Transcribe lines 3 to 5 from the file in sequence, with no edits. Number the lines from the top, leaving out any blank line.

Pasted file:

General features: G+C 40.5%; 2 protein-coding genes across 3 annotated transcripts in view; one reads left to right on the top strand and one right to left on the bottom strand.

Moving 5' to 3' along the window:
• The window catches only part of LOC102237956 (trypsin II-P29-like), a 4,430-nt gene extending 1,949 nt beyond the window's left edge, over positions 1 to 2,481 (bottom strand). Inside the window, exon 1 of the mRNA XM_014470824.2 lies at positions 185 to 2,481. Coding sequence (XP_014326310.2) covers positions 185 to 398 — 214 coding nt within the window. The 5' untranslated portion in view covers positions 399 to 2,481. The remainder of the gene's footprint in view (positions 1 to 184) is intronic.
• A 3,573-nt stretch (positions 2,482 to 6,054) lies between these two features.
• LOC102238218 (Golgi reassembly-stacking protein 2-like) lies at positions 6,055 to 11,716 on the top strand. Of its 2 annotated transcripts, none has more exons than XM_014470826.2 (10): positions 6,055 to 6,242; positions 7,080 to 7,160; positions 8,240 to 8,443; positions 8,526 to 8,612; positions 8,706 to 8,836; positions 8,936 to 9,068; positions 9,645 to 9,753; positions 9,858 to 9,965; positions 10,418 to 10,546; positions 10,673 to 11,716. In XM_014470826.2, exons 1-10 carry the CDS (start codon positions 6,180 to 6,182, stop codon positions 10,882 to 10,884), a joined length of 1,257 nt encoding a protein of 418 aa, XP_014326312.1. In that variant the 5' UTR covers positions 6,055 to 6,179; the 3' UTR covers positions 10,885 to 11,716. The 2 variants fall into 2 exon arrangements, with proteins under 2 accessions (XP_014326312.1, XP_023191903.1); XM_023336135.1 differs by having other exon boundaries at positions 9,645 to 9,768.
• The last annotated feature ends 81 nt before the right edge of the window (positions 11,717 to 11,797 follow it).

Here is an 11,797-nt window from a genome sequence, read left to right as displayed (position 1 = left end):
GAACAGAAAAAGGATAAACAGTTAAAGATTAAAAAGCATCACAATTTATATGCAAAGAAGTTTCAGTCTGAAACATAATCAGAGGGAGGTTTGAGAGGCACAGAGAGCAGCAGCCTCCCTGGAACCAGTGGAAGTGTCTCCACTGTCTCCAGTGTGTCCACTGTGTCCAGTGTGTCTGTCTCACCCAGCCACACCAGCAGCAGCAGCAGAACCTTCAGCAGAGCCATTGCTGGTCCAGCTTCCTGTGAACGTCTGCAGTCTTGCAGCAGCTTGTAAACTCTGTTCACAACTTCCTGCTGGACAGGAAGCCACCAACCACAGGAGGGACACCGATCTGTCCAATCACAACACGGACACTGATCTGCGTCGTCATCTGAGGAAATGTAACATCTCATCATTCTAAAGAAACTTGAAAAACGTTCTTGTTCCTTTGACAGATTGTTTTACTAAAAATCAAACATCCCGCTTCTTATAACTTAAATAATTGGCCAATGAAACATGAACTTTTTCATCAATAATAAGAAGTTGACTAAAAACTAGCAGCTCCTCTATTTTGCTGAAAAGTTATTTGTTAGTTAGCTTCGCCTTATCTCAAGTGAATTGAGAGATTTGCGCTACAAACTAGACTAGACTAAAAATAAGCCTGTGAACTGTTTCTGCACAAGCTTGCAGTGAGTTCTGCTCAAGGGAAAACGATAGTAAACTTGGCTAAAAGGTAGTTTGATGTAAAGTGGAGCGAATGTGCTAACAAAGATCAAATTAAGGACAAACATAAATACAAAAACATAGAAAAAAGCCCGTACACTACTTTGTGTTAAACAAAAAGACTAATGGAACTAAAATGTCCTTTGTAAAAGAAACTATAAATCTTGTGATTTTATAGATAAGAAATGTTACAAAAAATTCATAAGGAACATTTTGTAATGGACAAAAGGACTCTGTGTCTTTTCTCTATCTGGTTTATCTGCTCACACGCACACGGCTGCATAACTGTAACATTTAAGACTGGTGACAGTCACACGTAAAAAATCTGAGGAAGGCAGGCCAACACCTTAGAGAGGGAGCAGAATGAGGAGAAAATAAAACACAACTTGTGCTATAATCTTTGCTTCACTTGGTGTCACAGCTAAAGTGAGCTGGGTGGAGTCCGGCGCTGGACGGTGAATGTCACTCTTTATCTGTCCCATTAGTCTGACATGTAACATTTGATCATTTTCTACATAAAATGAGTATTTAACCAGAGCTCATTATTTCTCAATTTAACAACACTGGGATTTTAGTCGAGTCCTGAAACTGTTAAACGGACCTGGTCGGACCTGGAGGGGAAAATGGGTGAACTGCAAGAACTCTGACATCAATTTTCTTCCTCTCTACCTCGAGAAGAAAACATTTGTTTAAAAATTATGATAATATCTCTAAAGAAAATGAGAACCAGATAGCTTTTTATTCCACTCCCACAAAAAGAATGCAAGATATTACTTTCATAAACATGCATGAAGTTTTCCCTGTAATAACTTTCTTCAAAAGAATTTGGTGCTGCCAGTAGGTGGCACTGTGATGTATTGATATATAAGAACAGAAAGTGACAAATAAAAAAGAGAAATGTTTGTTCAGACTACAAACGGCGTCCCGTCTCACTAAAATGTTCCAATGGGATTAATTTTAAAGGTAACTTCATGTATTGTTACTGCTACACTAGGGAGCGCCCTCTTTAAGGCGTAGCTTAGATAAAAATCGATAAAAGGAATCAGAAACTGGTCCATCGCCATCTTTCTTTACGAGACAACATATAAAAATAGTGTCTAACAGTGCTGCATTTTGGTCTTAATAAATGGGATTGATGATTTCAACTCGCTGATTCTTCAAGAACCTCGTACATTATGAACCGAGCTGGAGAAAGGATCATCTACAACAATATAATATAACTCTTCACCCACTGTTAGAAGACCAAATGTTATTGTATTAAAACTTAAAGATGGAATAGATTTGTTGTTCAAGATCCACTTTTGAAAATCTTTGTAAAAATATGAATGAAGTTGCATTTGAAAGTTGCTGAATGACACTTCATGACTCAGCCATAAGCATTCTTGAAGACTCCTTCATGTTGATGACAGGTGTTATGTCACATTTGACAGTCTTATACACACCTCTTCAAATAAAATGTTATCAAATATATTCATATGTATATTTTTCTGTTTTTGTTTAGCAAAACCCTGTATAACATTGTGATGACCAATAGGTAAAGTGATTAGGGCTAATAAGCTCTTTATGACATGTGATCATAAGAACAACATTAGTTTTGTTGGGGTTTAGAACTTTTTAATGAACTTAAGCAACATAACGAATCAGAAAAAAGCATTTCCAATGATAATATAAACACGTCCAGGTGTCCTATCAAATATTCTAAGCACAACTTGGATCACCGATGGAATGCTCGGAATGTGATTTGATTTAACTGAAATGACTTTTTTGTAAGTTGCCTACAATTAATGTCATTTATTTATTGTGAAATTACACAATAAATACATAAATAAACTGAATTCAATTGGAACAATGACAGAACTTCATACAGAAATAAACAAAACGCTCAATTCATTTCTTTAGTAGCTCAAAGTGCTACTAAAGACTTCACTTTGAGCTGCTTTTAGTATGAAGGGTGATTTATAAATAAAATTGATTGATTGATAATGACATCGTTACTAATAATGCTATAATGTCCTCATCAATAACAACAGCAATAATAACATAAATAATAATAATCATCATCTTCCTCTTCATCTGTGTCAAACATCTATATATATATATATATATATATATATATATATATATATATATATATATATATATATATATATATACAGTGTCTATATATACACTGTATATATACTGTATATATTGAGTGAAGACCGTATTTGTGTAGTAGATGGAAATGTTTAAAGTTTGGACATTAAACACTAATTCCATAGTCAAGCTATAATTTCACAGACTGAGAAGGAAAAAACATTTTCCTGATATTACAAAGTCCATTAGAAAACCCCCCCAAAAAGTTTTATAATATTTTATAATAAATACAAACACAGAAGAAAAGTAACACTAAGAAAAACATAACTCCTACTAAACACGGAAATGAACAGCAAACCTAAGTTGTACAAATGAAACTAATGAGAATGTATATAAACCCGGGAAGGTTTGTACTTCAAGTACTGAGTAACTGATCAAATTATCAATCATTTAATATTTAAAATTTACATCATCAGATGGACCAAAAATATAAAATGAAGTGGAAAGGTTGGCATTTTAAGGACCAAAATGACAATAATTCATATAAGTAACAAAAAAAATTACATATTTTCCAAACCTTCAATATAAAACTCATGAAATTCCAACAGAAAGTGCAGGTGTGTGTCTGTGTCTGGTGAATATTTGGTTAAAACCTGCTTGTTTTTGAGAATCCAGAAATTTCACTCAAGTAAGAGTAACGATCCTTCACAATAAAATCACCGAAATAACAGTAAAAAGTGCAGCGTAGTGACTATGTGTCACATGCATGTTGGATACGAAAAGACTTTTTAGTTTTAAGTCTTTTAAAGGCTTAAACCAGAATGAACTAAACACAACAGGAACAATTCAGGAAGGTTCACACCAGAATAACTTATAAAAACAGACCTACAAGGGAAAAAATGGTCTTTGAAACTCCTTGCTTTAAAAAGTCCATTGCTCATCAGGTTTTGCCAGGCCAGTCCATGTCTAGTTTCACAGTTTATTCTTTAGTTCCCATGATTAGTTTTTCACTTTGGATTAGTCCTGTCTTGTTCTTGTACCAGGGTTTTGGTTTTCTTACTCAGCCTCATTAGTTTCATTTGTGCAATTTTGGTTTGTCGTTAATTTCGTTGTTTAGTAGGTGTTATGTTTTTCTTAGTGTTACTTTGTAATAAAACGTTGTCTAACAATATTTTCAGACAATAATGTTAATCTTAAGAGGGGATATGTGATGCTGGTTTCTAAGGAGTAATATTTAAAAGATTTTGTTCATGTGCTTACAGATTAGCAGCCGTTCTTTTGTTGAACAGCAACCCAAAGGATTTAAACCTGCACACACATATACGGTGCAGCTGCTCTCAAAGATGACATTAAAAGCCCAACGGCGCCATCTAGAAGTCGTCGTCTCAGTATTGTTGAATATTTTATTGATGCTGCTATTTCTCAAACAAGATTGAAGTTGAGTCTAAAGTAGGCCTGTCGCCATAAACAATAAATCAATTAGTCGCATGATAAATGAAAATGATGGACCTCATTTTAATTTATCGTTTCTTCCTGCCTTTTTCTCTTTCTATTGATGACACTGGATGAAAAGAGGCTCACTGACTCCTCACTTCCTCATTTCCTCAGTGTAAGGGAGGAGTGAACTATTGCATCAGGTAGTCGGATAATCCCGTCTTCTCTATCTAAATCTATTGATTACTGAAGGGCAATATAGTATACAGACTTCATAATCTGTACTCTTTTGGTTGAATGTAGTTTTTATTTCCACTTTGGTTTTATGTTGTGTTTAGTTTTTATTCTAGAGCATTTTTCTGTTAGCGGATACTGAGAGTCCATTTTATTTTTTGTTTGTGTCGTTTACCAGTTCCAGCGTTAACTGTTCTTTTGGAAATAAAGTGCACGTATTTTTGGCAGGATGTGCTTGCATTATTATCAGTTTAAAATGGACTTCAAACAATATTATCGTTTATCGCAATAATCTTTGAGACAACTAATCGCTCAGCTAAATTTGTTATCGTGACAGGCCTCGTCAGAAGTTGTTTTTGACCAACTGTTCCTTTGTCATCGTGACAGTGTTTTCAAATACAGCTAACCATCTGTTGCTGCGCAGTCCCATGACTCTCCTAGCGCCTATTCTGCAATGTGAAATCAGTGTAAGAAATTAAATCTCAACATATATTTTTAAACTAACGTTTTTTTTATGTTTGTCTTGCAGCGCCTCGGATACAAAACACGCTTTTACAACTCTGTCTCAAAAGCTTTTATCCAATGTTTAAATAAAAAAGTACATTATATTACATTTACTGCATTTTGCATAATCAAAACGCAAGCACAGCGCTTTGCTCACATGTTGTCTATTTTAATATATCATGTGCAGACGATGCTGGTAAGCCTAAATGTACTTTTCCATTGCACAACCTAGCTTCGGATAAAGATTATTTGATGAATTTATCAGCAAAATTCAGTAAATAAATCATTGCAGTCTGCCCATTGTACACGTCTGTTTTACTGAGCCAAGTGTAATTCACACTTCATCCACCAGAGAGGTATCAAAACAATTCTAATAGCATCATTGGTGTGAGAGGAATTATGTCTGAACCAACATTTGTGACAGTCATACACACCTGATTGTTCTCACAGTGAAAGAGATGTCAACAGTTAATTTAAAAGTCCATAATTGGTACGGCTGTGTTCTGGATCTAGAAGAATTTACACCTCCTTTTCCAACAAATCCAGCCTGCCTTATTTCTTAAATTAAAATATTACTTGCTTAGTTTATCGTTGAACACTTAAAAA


• The window catches only part of LOC102237956 (trypsin II-P29-like), a 4,430-nt gene extending 1,949 nt beyond the window's left edge, over positions 1 to 2,481 (bottom strand). Inside the window, exon 1 of the mRNA XM_014470824.2 lies at positions 185 to 2,481. Coding sequence (XP_014326310.2) covers positions 185 to 398 — 214 coding nt within the window. The 5' untranslated portion in view covers positions 399 to 2,481. The remainder of the gene's footprint in view (positions 1 to 184) is intronic.
• A 3,573-nt stretch (positions 2,482 to 6,054) lies between these two features.
• LOC102238218 (Golgi reassembly-stacking protein 2-like) lies at positions 6,055 to 11,716 on the top strand. Of its 2 annotated transcripts, none has more exons than XM_014470826.2 (10): positions 6,055 to 6,242; positions 7,080 to 7,160; positions 8,240 to 8,443; positions 8,526 to 8,612; positions 8,706 to 8,836; positions 8,936 to 9,068; positions 9,645 to 9,753; positions 9,858 to 9,965; positions 10,418 to 10,546; positions 10,673 to 11,716. In XM_014470826.2, exons 1-10 carry the CDS (start codon positions 6,180 to 6,182, stop codon positions 10,882 to 10,884), a joined length of 1,257 nt encoding a protein of 418 aa, XP_014326312.1. In that variant the 5' UTR covers positions 6,055 to 6,179; the 3' UTR covers positions 10,885 to 11,716. The 2 variants fall into 2 exon arrangements, with proteins under 2 accessions (XP_014326312.1, XP_023191903.1); XM_023336135.1 differs by having other exon boundaries at positions 9,645 to 9,768.